Gone are the days when a young software hotshot could raise millions by talking to a gray haired millionaire she met in a coffee shop. Today, technology startups seeking venture capital investments encounter a financing landscape that presents a different, more realistic picture.
For those early-stage entrepreneurs, however, with unique technology and a viable business model, venture capital funding is increasingly becoming available. The trick for the entrepreneur is to position the startup so that it is viewed favorably in today´s more risk averse, back-to-basics investing climate.
In today´s market, venture capitalists are often focused on later-stage companies and spin-offs from public companies. VC’s that invest in startups are negotiating lower company valuations, investing smaller amounts and linking additional funding to the achievement of financial or product development milestones.
Venture capital is returning to its roots. What was once old is now new again. Funding is being provided to startups with terrific growth prospects that utilize proprietary technology to solve a "point of pain"?? in an industry or organization. The paradigm is real companies with real business plans solving real problems.
In today´s climate, "bootstrapping"?? is often a necessity. Bootstrapping is a means of financing a small firm through the creative acquisition and use of resources without raising equity from traditional sources. Bootstrapping is characterized by reliance on personal savings; funds from (potentially, soon to become former) friends, family and "angels"??; internally generated retained earnings; credit cards; second mortgages, and customer advances, to name but a few sources.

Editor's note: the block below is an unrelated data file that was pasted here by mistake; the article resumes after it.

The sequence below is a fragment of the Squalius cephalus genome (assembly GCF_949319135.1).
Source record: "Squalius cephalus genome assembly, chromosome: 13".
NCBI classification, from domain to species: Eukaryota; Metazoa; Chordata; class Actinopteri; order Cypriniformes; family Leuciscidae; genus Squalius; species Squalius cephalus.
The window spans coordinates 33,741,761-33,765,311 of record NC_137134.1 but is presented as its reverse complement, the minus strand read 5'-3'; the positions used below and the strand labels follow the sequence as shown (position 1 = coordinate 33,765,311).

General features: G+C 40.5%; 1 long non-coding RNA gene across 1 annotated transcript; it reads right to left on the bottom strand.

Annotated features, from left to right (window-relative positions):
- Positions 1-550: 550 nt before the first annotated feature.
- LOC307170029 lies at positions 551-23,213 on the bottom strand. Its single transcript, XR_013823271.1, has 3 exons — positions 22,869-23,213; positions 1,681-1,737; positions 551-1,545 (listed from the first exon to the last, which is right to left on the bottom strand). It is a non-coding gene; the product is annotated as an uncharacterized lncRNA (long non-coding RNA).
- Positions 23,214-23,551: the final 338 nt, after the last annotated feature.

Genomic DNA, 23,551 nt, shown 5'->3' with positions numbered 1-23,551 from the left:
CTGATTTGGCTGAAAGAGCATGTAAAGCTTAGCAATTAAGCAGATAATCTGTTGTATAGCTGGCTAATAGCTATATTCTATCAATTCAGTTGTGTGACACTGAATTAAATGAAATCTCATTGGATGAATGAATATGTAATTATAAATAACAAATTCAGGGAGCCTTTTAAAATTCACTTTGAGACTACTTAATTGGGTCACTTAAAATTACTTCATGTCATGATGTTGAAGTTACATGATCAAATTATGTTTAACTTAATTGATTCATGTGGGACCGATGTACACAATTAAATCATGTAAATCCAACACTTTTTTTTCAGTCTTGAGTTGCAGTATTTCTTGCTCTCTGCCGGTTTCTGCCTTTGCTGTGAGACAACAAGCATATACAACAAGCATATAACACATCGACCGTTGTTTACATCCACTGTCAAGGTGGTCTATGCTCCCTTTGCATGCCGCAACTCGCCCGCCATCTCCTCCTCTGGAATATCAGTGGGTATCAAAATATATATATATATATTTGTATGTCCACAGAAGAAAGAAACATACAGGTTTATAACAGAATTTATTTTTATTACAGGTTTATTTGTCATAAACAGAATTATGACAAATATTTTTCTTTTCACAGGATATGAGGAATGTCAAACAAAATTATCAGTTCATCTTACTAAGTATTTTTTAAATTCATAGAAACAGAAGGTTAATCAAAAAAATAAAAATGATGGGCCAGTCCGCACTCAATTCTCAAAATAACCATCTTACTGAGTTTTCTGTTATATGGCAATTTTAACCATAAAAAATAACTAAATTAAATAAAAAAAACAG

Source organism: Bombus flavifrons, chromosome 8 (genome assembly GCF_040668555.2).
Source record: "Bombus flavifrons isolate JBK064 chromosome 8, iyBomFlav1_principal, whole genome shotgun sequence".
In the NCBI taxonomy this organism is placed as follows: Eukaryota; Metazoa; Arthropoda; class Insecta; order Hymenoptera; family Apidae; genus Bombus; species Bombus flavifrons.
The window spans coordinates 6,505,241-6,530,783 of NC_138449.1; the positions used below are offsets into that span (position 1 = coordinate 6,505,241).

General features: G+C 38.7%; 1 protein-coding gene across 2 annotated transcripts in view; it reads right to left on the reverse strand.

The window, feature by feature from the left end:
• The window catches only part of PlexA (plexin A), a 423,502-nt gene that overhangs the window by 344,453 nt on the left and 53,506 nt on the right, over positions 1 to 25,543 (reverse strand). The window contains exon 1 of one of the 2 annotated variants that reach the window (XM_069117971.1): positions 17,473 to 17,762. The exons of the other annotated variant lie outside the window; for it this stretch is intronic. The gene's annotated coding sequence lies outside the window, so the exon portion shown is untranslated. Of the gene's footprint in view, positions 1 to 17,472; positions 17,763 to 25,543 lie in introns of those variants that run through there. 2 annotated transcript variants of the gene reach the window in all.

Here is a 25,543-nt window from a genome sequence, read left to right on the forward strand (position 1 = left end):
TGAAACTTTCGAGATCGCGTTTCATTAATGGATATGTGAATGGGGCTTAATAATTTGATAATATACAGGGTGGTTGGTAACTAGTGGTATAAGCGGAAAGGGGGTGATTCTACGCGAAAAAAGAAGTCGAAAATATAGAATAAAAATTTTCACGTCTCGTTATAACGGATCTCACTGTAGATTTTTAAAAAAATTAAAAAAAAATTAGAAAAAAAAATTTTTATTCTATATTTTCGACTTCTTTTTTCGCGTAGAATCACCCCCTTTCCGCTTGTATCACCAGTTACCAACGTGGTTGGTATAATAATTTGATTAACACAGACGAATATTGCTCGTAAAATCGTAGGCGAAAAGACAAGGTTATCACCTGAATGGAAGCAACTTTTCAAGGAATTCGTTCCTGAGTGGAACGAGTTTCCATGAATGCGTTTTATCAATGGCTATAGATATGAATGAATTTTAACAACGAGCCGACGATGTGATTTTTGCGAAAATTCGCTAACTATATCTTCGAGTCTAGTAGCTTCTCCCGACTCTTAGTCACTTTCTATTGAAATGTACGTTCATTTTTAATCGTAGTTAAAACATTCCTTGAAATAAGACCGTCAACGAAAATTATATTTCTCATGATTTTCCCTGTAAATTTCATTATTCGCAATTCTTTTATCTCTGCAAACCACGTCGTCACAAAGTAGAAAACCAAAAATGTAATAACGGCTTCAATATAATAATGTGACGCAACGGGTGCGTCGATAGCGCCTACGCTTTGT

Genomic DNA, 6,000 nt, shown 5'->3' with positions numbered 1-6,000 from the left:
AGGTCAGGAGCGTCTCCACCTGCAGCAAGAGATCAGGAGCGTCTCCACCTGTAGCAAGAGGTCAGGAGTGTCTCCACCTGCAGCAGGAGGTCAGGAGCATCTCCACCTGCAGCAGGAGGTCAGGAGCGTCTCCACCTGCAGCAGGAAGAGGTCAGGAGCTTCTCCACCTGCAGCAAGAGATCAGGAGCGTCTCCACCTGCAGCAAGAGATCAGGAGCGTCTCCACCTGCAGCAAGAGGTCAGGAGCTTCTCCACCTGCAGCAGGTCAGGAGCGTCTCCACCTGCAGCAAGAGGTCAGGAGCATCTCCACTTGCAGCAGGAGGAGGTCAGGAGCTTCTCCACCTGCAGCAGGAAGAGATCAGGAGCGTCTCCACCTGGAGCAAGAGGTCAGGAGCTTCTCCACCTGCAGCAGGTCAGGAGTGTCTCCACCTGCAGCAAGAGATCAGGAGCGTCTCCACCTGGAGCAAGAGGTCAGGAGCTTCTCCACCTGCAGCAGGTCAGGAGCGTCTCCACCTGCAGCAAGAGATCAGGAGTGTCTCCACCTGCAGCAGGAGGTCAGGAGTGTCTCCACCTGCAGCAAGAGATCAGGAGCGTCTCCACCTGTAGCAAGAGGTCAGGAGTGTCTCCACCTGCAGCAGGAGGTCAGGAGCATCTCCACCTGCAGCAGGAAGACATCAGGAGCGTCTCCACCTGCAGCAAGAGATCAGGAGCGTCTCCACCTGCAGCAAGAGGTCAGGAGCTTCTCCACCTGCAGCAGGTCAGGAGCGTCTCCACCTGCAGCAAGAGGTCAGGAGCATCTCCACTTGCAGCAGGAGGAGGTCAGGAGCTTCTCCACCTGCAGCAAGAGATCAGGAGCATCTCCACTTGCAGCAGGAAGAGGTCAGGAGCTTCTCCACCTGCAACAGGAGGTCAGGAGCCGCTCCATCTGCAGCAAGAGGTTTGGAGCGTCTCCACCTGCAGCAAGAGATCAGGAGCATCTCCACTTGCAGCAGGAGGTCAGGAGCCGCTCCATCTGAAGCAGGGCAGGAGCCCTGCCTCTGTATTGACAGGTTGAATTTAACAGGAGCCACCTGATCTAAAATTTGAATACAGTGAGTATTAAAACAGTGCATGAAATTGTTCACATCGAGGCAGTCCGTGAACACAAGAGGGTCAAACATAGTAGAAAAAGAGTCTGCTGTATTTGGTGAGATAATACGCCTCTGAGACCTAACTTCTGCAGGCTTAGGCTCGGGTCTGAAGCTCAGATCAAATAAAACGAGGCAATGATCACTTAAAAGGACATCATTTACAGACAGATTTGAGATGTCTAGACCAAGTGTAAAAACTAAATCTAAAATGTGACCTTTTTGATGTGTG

For most technology startups, gone are the days where the "big idea"?? plan is presented to the venture fund, a large gob of money is obtained and then the work begins. Today, venture financing is more likely to go to companies that have spent their own time and money to develop a proprietary technology and that actually have paying customers, if not profits.
As to exit strategies, until a stronger IPO market emerges, venture capitalists are looking at mergers and acquisitions as their preferred liquidity events. To receive funding, technology entrepreneurs are well advised to plan to be acquired by a major player in the industry.
It is not enough, however, to simply talk about being acquired. The entrepreneur should envision the scenario in detail: How will it happen? Who are the likely acquirers? How will valuations be determined? What is the likely timetable? The business model an acquirer is most likely to find attractive in today´s market is one that has seen not only rapid growth but also profitability within three to five years.
Another key to success is adaptability. Business plans with built-in flexibility have the best chance for success. For example, if you are unable to raise the $1 million you are seeking from traditional venture capital sources, but can raise $300,000 by going to individual investors, consider adjusting your plan to make the smaller amount work.
And forget about pie-in-the-sky valuations. Living with reasonable initial valuations is essential for a start-up to receive venture funding. This means that entrepreneurs should be prepared to give up more of their ownership interests in order to obtain financing.
Finally, it pays to be in a "space"?? that is currently in favor. Hot areas for investment include computer and network security; wireless networking technology; internet infrastructure, certain biotechnology and healthcare sectors and business application software.
It is not enough, however, to be operating in a hot space. What is needed is a unique technology, a viable business model, a head start in the marketplace and a cost-effective solution that addresses a true "point of pain."??
This is an updated version of an article originally published in the Pittsburgh Post Gazette.